Civil Rights Commission Releases Negative Evaluation of Bush Administration
The United States Commission on Civil Rights issued a report last week evaluating the accomplishments and setbacks in civil rights’ progress. The Commission examined areas of continued disparities for minority groups such as housing, employment, voting, and education, reporting an overall negative assessment of the Bush Administration’s efforts. The report, entitled “Redefining Rights in America—The Civil Rights Record of the George W. Bush Administration, 2001-2004”, cited the administration’s resistance in making civil rights a priority, in eradicating entrenched discrimination, in protecting the rights of the disadvantaged, and in promoting minority access to Federal Programs as evidence of their assessment.
The report cited the administration’s failure to speak about initiatives, place civil rights advocates in appointed positions, or add spending to the six major civil rights programs. The commission concluded that Bush has “implemented policies that have retreated from long-established civil rights promises.” It cites the Administration’s failure to enact Help America Vote Act (HAVA) in enough time to effect the 2004 elections, the stripping of money from minority and low-performing students in the No Child Left Behind Act, increased tolerance of racial profiling, and inadequate support for affirmative action, housing support, environmental justice and hate crimes as evidence of these shortfalls.
The commission reported that the Administration failed to provide both protections for immigrants and resources and funding for Native Americans. Bush has also opposed legislation that would provide protection for gay individuals, while supporting a constitutional ban on same-sex marriage, which if passed, “would be the first in U.S. history to limit rather than preserve and expand the rights of a group.”
Specifically investigating the Bush Administration’s work for women’s rights, the commission issued mixed reviews. While citing his efforts to secure capital for female small-business owners and entrepreneurs, the President also abolished the Department of Labor’s Equal Pay Initiative, and withdrew distribution of Department of Education guidance on sexual harassment on the Internet and in the workplace. The President also “attempted to redirect Title IX enforcement, but ceased his effort after overwhelming public expressions of support for the law.”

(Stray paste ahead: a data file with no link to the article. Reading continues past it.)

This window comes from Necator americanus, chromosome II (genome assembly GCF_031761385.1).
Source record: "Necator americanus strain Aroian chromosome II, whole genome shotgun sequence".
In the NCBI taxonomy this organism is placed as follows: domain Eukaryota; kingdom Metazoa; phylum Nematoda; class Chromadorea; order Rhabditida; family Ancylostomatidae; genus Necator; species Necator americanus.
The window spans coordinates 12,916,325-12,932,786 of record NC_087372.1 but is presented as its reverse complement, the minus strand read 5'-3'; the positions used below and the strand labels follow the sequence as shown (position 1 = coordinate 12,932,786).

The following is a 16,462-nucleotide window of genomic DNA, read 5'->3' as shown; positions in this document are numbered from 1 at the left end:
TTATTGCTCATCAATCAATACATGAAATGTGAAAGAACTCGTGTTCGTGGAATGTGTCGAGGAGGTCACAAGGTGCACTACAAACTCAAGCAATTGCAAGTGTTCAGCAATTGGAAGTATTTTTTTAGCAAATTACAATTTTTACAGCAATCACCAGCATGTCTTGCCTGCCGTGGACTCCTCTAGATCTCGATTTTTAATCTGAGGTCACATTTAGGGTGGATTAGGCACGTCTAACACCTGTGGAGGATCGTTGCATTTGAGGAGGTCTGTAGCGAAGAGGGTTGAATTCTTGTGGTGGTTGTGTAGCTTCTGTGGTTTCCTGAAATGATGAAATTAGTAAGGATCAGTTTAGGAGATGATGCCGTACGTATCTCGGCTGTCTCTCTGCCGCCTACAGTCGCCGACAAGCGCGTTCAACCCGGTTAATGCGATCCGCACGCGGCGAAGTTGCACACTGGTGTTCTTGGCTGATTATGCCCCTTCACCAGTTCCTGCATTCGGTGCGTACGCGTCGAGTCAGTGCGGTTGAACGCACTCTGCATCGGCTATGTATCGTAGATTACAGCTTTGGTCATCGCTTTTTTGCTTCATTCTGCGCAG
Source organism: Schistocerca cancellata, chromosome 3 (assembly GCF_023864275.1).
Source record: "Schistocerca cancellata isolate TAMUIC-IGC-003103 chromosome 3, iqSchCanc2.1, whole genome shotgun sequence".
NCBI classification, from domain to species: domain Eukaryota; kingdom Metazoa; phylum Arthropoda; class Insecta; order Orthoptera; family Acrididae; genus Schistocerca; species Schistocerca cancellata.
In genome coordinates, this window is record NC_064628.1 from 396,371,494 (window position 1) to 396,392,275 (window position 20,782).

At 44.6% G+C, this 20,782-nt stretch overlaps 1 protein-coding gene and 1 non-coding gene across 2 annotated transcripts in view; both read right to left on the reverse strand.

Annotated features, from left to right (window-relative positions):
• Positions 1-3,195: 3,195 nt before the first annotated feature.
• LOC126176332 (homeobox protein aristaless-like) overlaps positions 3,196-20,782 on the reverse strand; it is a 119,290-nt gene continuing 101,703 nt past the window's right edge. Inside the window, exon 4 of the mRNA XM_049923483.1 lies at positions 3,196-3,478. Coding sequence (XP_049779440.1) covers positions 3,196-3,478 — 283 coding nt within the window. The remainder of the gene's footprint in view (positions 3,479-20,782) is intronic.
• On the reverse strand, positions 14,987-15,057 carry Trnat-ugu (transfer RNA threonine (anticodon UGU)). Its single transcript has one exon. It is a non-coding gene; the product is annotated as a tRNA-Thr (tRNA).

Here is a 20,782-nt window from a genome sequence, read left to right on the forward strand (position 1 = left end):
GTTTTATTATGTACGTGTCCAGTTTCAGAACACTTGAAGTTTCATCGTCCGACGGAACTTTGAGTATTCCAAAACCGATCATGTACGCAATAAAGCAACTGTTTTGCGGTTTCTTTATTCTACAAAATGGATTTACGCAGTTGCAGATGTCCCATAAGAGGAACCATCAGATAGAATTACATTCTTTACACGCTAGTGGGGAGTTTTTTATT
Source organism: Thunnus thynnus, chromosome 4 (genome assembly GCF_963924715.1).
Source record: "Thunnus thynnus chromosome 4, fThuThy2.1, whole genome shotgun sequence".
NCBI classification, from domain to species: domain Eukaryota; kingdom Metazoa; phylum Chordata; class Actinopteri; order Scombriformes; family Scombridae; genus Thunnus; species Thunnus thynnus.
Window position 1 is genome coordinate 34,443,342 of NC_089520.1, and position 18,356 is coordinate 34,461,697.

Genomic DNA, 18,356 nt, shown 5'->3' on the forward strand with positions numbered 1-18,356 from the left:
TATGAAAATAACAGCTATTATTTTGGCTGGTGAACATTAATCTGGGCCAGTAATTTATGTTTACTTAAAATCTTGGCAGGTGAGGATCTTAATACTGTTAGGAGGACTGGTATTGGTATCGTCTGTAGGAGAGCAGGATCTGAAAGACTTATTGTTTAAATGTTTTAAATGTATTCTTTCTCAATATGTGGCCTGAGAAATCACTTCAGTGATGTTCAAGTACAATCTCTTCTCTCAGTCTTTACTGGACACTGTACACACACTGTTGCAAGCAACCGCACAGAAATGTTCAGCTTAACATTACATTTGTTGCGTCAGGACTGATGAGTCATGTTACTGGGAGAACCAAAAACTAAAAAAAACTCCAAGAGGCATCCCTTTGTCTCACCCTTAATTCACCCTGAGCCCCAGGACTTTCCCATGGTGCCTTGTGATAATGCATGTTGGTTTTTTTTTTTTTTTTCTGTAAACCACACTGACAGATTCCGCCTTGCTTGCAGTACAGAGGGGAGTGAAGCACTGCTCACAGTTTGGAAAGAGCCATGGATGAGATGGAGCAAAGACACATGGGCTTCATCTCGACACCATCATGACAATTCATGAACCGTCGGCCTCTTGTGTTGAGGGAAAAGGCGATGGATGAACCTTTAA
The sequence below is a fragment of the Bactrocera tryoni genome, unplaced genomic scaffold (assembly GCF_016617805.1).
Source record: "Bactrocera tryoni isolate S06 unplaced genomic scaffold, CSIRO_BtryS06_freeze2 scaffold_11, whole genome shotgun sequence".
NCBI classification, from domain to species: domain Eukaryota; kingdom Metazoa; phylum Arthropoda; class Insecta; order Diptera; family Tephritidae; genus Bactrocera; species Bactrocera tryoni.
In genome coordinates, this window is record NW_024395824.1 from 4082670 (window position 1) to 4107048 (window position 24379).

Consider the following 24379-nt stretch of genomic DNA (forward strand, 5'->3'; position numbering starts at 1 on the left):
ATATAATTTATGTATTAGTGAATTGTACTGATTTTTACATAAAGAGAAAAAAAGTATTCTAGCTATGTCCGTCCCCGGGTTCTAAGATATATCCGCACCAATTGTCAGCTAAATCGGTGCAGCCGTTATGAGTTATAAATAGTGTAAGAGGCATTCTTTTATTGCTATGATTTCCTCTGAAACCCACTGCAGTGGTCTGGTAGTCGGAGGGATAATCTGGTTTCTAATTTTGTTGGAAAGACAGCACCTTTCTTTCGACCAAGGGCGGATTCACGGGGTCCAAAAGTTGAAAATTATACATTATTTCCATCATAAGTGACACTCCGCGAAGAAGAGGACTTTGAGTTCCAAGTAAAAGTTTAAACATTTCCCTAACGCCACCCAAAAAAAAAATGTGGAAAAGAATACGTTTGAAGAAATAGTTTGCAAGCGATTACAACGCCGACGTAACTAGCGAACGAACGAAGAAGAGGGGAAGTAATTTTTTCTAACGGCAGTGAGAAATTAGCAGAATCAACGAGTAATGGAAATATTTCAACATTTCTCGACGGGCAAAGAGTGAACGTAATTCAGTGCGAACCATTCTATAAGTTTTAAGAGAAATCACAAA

The report was recently published on the Internet after completion of the commission staff’s work, but before commissioners made final challenges and took votes. Republicans on the commission have suspicions that the timing of the release, just before the November elections, has political motivations. According to the New York Times, the commission’s Chairperson Mary Frances Berry, an independent, answered this claim and justified the immediate posting of the report on the web as an attempt to undermine media leaks, not one with political motivation. In fact, the decision to make a preliminary draft open to the public via the Internet was approved by a majority of the commissioners two years ago. The report, a blow to the Bush Administration’s perceived commitment to civil rights, will not be considered by the commissioners until after the election, but will in the meantime remain accessible to the public.
8/28/2015 Alaska Court Protects Abortion Access for Low-Income Women - The Alaska Superior Court struck down a state law yesterday that would have severely limited abortion access for low-income women in Alaska.
The state's Superior Court also struck down a Department of Health and Social Services regulation that placed narrow specifications on Medicaid coverage for abortions, requiring that Medicaid-funded abortions be determined by a physician to be "medically necessary." Last year, the Center for Reproductive Rights, the American Civil Liberties Union, and Planned Parenthood sued on behalf of the Planned Parenthood of the Great Northwest, claiming that the narrow definition of "medically necessary" arbitrarily established conditions designed to restrict the ability of low-income women to access abortion services.
The law was temporarily blocked last July by an Alaskan state court judge.
Superior Court Judge John Suddock ordered yesterday that the state be blocked from implementing this regulation, ruling that it placed an undue burden on low-income women seeking abortion services in Alaska.
"By providing health care to all poor Alaskans except women who need abortions, the challenged regulation violates the state constitutional guarantee of 'equal rights, opportunities, and protection under the law'," the ruling read.
"We applaud the superior court for striing down these cruel restrictions on women's health and rights that violate the Alaska Constitution," said Chris Charbonneau, CEO of Planned Parenthood of the Great Northwest and the Hawaiian Islands. . . .
8/26/2015 Saudi Women Prepare to Vote for the First Time - The fight for gender equality is making slow but notable progress in Saudi Arabia, where women will be allowed to vote for the first time in upcoming December elections.
This shift in Saudi law came in 2011, when a royal decree announced that women would be allowed to vote and run in local elections beginning in December of 2015. . . .